Fourth of July Joojeh Kabob :)

Friday, July 20, 2018


Brian and I had hoped to go to Iran this year together (with fingers crossed that getting a visa for him would go smoothly this time around since we're now married), but given the political state of both countries and their relationship with each other, we decided it's not a good time to try. I was devastated. I really want Brian to see the Iran I know from my dozens of trips, and each year it feels like a little more changes, and each year there's something out of our control holding us back. 

So, to bring a little bit of Iran to us, we made traditional Persian joojeh kabobs (chicken kabobs) on Fourth of July using the wooden skewers my 85-year-old grandpa in Iran made for us last year. He actually made us so many, and they mean too much to me for us to give them out, but everyone is always so impressed when they hear he made them. 

The chicken was good (not as good as my parents', not even close to my grandparents') but I'm excited to incorporate more traditional meals and summer memories like this into our lives in Chicago. I have so many vivid memories of eating joojeh kabob in Iran. One that sticks out is a time when my great grandmother was still alive and in her late 90s. She was my grandpa's mom, lived with my grandparents, and I was kind of nervous around her (I found her false teeth in the bathroom once, it was game over from there). She called me to her room and asked me if it was time to pray. I stood back (way back) and thought she asked if it was time to eat lunch. I went to my grandma (her daughter-in-law) and told her great grandma was wondering if it's time to eat lunch. It was 10am, and my grandma was busy, but since my great grandma wasn't well and hardly ate, my grandma jumped at the opportunity and made her joojeh kabob instantly. When she called my great grandma to eat, great grandma asked why she'd eat chicken at 10am, and, will someone please just tell her, is it time to pray? I remember eating the joojeh so it wouldn't go to waste, and I'd do anything for the opportunity to be around the table with those ladies again (eating joojeh kabobs, of course).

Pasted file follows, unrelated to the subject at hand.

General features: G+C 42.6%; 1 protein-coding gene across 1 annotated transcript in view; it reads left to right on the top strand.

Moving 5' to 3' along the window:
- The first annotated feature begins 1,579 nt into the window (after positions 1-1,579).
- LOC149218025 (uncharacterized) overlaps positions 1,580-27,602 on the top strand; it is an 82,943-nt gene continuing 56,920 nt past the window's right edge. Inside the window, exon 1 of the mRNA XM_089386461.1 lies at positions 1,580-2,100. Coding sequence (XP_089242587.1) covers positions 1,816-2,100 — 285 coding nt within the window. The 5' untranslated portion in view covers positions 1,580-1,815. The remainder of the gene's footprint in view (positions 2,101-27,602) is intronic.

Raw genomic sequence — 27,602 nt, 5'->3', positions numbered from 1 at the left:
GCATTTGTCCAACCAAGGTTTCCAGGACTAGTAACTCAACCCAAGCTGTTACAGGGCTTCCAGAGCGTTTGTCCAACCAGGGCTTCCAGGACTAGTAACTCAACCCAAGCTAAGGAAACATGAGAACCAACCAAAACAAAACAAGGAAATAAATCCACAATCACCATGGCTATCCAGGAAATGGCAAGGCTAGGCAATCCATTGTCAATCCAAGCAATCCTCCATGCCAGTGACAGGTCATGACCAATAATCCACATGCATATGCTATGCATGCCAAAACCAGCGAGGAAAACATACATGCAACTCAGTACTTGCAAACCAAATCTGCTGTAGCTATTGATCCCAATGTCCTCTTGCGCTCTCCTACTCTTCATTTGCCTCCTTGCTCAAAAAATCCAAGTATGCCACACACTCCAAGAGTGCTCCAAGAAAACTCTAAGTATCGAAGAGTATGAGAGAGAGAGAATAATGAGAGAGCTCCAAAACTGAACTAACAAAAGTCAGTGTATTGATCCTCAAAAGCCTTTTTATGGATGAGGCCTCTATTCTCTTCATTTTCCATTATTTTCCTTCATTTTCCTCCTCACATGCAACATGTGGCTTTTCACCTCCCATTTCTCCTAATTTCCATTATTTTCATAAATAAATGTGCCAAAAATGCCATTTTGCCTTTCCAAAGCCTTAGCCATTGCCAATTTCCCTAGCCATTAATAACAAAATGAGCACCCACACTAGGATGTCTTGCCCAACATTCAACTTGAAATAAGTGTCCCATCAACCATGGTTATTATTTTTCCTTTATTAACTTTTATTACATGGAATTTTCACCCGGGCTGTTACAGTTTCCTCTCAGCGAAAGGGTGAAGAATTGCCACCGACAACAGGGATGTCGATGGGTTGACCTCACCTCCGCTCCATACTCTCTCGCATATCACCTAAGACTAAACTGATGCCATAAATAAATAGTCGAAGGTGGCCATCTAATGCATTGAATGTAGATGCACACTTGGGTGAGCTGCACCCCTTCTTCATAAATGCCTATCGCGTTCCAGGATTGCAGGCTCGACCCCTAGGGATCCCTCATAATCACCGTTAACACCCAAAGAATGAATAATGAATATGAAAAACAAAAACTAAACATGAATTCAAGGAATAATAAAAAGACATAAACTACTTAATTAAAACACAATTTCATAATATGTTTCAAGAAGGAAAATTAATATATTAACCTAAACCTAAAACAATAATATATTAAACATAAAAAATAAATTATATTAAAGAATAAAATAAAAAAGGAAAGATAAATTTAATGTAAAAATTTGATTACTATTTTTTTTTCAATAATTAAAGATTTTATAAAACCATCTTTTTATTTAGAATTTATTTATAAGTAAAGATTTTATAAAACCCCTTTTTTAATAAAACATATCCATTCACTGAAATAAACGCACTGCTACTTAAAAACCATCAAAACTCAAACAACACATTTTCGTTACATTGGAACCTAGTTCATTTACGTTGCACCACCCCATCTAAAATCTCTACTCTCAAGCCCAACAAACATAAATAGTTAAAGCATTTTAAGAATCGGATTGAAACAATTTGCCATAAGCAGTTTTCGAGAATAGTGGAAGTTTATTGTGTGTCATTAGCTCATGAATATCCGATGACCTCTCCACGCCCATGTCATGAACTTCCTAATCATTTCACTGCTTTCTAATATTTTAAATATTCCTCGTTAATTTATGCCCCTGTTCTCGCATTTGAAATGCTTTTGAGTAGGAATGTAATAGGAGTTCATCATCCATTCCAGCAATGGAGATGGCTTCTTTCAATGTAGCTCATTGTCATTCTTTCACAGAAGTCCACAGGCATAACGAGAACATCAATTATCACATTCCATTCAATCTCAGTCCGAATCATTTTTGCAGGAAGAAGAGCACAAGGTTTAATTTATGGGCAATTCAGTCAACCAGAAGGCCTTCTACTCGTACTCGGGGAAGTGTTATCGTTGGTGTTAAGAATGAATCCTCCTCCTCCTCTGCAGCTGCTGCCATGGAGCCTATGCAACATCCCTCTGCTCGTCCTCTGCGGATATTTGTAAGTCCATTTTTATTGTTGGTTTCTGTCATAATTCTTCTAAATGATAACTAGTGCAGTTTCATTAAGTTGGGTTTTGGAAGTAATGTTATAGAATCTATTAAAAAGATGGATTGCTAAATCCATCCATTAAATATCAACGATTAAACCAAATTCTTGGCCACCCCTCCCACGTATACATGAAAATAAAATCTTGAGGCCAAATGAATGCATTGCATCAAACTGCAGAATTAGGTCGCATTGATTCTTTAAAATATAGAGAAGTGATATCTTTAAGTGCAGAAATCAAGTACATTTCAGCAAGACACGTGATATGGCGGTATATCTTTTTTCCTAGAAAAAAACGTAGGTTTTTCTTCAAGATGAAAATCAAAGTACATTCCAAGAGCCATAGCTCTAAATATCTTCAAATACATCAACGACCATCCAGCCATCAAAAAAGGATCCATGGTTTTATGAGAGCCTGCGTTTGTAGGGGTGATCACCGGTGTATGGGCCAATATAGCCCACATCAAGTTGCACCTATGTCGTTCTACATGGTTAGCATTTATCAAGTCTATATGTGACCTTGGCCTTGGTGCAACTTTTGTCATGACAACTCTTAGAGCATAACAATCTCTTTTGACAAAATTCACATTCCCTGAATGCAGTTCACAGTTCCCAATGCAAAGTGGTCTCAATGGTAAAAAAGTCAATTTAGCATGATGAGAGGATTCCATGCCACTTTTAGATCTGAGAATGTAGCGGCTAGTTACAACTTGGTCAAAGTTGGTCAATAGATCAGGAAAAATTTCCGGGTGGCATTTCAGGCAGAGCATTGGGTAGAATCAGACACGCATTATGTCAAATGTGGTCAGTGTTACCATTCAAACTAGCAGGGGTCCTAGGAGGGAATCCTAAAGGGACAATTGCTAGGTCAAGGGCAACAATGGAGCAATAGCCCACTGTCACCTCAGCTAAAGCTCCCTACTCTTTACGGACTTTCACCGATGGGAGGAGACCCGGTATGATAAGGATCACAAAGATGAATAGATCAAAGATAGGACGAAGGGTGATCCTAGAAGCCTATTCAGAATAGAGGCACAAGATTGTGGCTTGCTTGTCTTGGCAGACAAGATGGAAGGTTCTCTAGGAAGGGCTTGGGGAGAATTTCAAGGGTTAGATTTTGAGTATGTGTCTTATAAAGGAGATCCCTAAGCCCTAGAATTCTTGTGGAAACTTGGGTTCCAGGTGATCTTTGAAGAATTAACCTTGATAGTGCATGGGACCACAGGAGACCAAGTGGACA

But, alas! Here's what we used for joojeh attempt #1 (since no one in my family has a real recipe...), which we'd definitely recommend. Also, I don't understand why, but in Iran you fan your kabobs while they're cooking (with this type of fan), and we tried to imitate that with a paper plate but that was a fail. 

Ingredients:
4 boneless skinless chicken breast halves
1 small onion, peeled and sliced
⅓ cup fresh lemon juice
⅛ tsp ground saffron powder
¼ tsp salt
¼ tsp ground black pepper

¼ cup olive oil

Directions:
Trim all of the fat from the chicken breasts, cut them into equal pieces (1½ - 2 inches) and place them in a medium glass container. Add the sliced onions, saffron, salt, black pepper and lemon juice to the chicken and toss until the chicken pieces are uniformly coated with saffron and yellow. Add the olive oil to the dish and stir to combine.

Cover the dish with plastic wrap and refrigerate 24-48 hours. Leave the marinated chicken out at room temperature for about 45 minutes before grilling.Use narrow metal skewers to skewer the kabobs.

Prepare the outdoor grill for high heat. If using coals, they should be burned until they are covered with a white ash before grilling. The grill grates should be 4-5 inches above the heat source.

Place two metal bars at top and bottom of the grill grate, and rest the tip and handle of the skewers on the bars so the chicken and vegetables don't touch the grates.

Grill the kabobs over high heat. Keep turning the skewers until golden brown on all sides and no longer pink inside. Check one piece of the kabob by cutting through it with a knife, if it is white and juicy it is ready. Remove the kabobs that are ready from fire, keep them warm under aluminum foil and serve as soon as all are done grilling.

Enjoy the chicken kabobs and grilled vegetables over sangak (Persian flat bread) or Persian rice. If you are serving the chicken kabobs with white rice, add a dab of softened butter on top and toss gently with a fork to coat the warm rice, and sprinkle it with sumac for the traditional style. Serve the kabobs with extra lemon/lime wedges with a few wedges of fresh white or red onions.

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